Tag Archives: The Lost Island

Reading for Pure Entertainment Part II: Preston & Child series

After my last post, in which I slobbered all over Ian Hamilton’s Ava Lee series, you must be wondering if you’ll need a tissue to read another droolingly uncritical post. Fear not; although I greatly enjoy reading these books they don’t give me quite the same thrill as the Ava Lee set. They are well-researched, well-written and loads of fun – and absolutely lurid –  but for some reason the characters are not quite as compelling. If something bad happened to Ava Lee I’d be up in arms; if one of the characters in this series dies I don’t think I’ll be too traumatized.

There are actually several series out by this writing team of Douglas Preston and Lincoln Child. One is one that features a plucky archaeologist, Nora Kelly, another features Gideon Crew, thief par extraordinaire, and there is a series starring Aloysius Pendergast, a lone-wolf FBI agent, and Nora Kelly also features in some of these. I haven’t read them all – there are a LOT of them, which is great, but I’m saving them for holidays as I’ve bought quite a few for my Kindle.

The first book I picked up is The Lost Island. This is the third book in the Gideon Crew series, so I quickly realized that I was missing some pieces. However, it was an enjoyable and escapist read even though I quickly realized I was arriving late in the game and I prefer to start at the beginning of series.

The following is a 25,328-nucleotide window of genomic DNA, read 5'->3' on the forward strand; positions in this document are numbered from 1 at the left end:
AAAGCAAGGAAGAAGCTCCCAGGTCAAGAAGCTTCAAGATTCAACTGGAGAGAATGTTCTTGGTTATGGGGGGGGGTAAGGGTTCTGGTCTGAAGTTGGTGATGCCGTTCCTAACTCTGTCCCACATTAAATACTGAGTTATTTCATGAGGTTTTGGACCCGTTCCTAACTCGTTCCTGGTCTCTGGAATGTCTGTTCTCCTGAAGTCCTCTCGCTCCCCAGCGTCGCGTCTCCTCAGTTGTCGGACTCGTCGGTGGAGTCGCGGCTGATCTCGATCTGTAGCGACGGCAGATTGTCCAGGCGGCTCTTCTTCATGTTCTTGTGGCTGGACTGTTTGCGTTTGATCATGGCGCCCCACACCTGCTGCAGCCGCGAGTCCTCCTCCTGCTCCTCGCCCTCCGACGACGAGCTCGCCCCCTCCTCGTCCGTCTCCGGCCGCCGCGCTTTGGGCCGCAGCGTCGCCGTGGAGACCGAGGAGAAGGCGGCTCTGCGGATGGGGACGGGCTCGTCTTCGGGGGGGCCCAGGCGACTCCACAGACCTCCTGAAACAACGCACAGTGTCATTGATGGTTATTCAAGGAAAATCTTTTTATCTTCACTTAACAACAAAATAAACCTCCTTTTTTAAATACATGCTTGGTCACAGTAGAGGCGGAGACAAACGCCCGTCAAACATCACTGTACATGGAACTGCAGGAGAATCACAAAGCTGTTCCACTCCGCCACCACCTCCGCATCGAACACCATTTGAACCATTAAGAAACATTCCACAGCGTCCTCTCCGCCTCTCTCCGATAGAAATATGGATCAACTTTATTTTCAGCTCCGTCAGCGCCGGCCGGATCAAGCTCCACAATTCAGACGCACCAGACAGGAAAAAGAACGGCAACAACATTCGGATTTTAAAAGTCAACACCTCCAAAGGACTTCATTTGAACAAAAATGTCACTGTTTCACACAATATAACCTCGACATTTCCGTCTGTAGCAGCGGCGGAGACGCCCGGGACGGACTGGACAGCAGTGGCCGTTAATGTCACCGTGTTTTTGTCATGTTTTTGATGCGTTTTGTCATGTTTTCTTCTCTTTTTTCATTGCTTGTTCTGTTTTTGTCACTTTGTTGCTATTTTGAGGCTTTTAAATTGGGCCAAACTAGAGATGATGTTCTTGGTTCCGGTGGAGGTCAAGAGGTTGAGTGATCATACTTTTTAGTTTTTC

The premise is that there is an ancient map to a location that harbours the “lotos” eaten by the Greeks in Homer’s Odyssey. In the Odyssey, the lotos cures the Greeks of their ills and makes them feel mighty fine, to boot, if a bit sleepy and not inclined to continue on their journey. Odysseus is forced to battle drug addiction as well as a cyclops in order to get his crew back on the ship. The map to this island’s location is apparently hidden in the Book of Kells, obviously, so Gideon is commissioned to steal it, and then to go find the island, which is apparently in the Caribbean because we’re meant to believe that Odysseus spent 20 years going right across the Atlantic and back. Murder and mayhem and actual cyclopes ensue. It’s ridiculous but fun.